In a universe without a transcendent God, where "there is nothing between the stars," seeking an ultimate truth is futile and potentially dangerous. This issue is developed directly in the life story, "Junco," told in the third person, male singular -the first word of the story is "He" -by Junco himself. Even as the Lord of Shorth asked a wrong question with "What is the meaning of life?" (LHD 60, 70; ch. 5), so Junco seeks "the eternal truth."[39] Junco quotes Junco's saying that he wants Truth over "'the souls, the forms, the words,'" of the world, and quotes his promise: "'I will give my life, if I may see before death what lies behind life and death, behind word and form, behind all being, the eternal truth. . . . The gyre of the buzzard, the history of the rocks, the silence of the grass, they were all there, but he would not have them, desiring the eternal truth'" (ACH 267-68). Against good advice, Junco follows his quest, partially under the name "Sungazer"; "It was a name that others had given him; he had not chosen it. Now he thought that he must do what his name said." At the top of a mountain, "He looked up and gazed at the sun" (268). Junco would be ignorant of Le Guin's telling us that "Apollo blinds those who press too close in worship. Don't look straight at the sun" (LHD, 1976, Introd.); but commonsense, a bluejay, and an owl tell him to stop looking. He doesn't, and comes to see "wheels": "black wheels and very bright wheels, turning one within the other" (268): the most memorable part of the vision of Ezekiel (1.15-21) -and a memorable part of some migraine headaches -and a significant part of the vision of Flicker (ACH 291).[40] The wheels are wheels of power, contrasting with going with the world in gyres.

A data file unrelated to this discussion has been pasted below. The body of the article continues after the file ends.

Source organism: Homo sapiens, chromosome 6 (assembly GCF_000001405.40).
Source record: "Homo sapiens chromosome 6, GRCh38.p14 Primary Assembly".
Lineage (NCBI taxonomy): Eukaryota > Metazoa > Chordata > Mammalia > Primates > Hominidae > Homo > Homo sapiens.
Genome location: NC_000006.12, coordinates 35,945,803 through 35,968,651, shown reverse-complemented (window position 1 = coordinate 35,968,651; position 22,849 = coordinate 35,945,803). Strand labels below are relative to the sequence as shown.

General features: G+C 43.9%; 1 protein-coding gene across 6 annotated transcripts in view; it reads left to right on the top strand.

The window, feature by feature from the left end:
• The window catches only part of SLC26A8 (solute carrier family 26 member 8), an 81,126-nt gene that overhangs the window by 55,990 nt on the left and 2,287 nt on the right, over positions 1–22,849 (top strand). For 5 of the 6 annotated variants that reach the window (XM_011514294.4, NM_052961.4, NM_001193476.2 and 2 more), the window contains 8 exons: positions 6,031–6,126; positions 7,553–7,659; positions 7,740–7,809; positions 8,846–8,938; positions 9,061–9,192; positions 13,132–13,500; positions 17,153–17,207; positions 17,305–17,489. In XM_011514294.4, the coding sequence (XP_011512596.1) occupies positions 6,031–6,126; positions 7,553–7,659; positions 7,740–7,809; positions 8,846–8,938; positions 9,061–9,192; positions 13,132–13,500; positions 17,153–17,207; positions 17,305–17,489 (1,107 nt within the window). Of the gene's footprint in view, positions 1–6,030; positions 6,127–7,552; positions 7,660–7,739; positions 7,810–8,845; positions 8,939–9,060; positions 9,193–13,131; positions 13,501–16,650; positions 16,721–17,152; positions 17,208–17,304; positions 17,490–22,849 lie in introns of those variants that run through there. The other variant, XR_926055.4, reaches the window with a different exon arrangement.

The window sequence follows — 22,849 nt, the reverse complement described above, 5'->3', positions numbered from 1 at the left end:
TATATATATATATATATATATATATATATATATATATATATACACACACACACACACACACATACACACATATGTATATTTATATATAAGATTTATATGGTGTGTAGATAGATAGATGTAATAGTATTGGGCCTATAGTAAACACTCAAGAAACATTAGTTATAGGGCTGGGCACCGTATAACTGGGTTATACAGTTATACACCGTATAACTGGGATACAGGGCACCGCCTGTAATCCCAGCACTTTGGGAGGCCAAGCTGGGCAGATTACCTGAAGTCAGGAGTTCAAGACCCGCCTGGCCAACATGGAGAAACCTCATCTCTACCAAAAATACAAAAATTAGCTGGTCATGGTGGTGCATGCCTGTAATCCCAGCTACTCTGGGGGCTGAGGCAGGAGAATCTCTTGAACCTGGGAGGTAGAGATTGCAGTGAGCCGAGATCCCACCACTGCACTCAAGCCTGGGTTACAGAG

The earth and "everything" tell him "'Go down!'" off the mountain, which he does, and tries to get "below the Valley." He's been up the mountain: sign of Yang, place of revelations; now he'll go beyond the Valley -an embodiment of Yin -and go into a group or series of caves, "back to where springs seep out of the rock in the dark." It is a dark place, but still he can see "the bright wheels turning under the ground." Junco dances and cries out, "'Let me know the truth!'" (ACH 269). Junco is rescued by the vintners who use the caves, and they feed him and take him to his mothers' house. He refuses to stay and starts a fast to the death. He gets close, when he sees a shining person who says to him "'Take the gift!'" Junco thinks he will get truth, and he does: "The young man waited for the gift, for the truth." And nothing happens. He gets taken home and is healed, except for his eyesight. He "can see things only by looking sidelong at them." Looking straight ahead he sees nothing (270). And Junco returns to the world.